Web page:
Special education in the age of COVID-19: ‘We are surviving, and in some ways even thriving’

Tammi Snedeker’s autistic son, Christian, goes to school in Derry Township School District. He’s a hands-on learner, and Snedeker said virtual learning last spring was a challenge.

“Friday night would roll around, the homework was due and we would be sitting down with just tears and screaming — trying to get at least a 75%,” Snedeker said.

Starting this fall, Christian is going to school in-person two days a week, though Snedeker said she’s pushing for his school to teach him in-person all five days.

“I’m just worried about him falling behind. He struggles to learn already, and he is extremely smart, he just, he doesn’t have the attention and the drive to do it on his own,” she said.

Students with intellectual disabilities or special needs are disproportionally affected by virtual learning because they miss out on vital socializing, skill-building and emotional growth, experts say. Consistent routine, physical touch, hands-on learning — these are all motivators for many students with special needs that are seemingly impossible to replicate in the virtual classroom.

“Overall yes, students with disabilities are going to be affected more — but all students are being affected,” Holly Turner, community advocate for the ARC of Cumberland and Perry Counties (CPARC), said.

However, local school districts are working to find solutions through creativity and innovation. Educators are collaborating on how to teach students about social distancing and hand washing, while others are trying to make wearing a mask fun.

“This is a time where we need to look at it as an opportunity and to learn from what we’re seeing and take the good pieces from it and apply them moving forward,” Kirsten Scheurich, director of special education at Derry Township School District, said.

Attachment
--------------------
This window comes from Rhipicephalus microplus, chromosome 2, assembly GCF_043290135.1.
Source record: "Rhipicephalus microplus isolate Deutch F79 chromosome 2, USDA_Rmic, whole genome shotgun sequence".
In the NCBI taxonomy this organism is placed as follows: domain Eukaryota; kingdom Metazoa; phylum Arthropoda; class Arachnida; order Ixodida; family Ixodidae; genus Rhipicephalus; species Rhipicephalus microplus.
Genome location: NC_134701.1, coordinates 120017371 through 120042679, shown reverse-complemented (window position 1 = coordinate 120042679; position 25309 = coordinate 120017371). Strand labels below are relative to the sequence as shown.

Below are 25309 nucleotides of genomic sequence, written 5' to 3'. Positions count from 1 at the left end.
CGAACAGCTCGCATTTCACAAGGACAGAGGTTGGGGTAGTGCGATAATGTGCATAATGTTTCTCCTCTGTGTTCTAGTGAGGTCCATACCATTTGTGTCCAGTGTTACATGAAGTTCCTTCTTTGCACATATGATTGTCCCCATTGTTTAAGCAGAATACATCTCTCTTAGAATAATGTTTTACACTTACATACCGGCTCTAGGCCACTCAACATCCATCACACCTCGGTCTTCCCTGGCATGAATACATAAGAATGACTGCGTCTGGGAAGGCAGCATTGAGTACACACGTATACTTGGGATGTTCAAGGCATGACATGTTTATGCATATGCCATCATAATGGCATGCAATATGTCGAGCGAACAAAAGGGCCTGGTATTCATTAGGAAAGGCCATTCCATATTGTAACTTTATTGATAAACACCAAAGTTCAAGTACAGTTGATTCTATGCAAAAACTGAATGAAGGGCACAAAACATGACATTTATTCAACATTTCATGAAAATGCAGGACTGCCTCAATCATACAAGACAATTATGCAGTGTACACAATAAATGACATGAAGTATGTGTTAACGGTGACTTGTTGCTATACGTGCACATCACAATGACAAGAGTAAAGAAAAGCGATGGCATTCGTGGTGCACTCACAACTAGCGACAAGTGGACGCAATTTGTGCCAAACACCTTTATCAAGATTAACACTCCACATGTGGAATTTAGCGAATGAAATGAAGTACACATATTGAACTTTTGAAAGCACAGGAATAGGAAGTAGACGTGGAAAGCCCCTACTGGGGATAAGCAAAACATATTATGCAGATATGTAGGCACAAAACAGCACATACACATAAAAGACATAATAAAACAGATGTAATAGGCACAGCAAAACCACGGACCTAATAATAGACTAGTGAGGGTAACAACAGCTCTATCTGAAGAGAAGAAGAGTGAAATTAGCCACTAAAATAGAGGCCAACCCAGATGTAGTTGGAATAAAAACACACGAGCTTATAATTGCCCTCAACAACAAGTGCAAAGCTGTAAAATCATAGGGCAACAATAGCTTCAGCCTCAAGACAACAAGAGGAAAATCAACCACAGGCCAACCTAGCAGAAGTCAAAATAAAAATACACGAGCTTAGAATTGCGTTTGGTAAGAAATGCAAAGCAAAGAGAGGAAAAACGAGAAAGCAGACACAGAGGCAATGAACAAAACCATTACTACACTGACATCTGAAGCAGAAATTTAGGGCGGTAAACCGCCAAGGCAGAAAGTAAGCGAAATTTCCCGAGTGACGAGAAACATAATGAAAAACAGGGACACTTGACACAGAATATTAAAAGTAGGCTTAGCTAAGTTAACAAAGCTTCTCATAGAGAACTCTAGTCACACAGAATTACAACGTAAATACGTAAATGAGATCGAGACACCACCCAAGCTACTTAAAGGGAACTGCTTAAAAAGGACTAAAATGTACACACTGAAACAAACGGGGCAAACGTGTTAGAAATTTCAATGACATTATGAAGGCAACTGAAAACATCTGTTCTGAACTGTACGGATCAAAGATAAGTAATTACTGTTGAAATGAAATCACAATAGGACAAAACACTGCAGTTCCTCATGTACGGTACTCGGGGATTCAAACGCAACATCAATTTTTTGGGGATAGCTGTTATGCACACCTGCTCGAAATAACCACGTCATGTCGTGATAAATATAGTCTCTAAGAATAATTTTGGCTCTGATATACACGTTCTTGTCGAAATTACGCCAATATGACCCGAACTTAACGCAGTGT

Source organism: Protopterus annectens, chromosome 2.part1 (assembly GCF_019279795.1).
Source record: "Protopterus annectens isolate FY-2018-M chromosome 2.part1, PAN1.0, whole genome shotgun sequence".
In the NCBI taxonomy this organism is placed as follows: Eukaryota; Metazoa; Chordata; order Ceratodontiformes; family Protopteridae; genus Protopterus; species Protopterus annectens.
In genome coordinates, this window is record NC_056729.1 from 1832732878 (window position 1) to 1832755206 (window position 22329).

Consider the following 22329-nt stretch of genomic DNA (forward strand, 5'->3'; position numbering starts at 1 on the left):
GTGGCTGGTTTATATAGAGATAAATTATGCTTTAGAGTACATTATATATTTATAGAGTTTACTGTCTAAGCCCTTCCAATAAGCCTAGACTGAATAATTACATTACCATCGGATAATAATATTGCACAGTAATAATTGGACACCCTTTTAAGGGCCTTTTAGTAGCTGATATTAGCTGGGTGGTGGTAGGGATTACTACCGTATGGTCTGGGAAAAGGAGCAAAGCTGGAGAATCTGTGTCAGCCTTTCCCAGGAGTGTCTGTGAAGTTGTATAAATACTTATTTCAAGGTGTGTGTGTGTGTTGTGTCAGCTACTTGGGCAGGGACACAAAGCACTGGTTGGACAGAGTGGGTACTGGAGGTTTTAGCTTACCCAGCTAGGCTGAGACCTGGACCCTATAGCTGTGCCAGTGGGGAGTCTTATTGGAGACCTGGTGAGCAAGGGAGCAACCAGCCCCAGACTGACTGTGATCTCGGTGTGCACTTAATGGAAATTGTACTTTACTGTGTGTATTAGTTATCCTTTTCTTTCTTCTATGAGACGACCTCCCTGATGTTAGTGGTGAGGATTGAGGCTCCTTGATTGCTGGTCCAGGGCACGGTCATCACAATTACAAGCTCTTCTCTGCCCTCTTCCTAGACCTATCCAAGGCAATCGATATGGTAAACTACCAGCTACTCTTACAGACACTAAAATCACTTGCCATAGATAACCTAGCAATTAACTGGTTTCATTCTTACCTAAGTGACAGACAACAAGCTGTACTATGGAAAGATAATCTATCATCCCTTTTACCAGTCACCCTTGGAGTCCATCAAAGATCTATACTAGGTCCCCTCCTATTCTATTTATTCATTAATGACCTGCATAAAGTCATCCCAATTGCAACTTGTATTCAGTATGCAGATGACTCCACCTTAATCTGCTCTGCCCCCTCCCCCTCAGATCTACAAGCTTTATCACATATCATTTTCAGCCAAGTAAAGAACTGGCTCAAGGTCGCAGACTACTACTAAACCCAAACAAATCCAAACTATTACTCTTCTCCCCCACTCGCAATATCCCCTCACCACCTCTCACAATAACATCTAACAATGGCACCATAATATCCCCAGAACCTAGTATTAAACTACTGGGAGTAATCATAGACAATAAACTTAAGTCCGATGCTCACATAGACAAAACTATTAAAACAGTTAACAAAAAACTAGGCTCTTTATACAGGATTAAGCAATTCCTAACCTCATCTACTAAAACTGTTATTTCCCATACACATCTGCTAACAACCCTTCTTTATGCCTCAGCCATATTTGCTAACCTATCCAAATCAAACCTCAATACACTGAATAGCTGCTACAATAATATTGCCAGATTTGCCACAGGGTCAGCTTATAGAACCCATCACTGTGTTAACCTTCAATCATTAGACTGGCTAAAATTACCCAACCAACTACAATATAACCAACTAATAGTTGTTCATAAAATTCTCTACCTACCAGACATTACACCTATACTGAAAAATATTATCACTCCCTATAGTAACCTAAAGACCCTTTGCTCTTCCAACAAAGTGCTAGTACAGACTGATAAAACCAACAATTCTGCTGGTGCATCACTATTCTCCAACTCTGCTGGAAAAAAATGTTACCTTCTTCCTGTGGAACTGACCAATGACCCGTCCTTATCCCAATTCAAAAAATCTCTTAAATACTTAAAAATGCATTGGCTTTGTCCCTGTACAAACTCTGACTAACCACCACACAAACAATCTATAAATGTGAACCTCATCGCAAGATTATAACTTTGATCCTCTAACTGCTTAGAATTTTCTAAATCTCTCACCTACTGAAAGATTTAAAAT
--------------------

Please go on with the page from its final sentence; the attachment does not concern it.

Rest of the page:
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Sarah Kelly has an autistic first-grade son, Silas, in the Derry School District. She’s a registered nurse and said there’s a specific period of time in a young person’s life where their brain is developing. Not accessing vital socialization and therapies could impact them in the long-term.

“These kids, a lot of them are used to the routine,” Kelly said. “He didn’t understand why his teacher’s face was showing up on his iPad that he usually watches Netflix on.”

How are districts supporting special needs students?

Many districts in the area are prioritizing high-need special education students and putting them in brick and mortar classrooms first. Big Spring School District brought back around 20% of its special education students, Dr. Abigail Leonard, Assistant Supervisor of Special Education for Big Spring, said.

“Our number one goal is to keep our students and our staff safe,” Leonard said. “A very close second goal to that is staying open.”

Derry Township School District started the year with a hybrid instructional model and is allowing certain special education students to come into classes all five days of the week as well.

Federal and state law requires schools to work with students who have special needs or an intellectual disability through a 504 or Individualized Education Plan.

Scheurich said Derry Twp. looked at each student’s Individualized Education Plan to determine which students would come back to in-person classes first, which totaled around 25-30% of the 375 special education students in the district.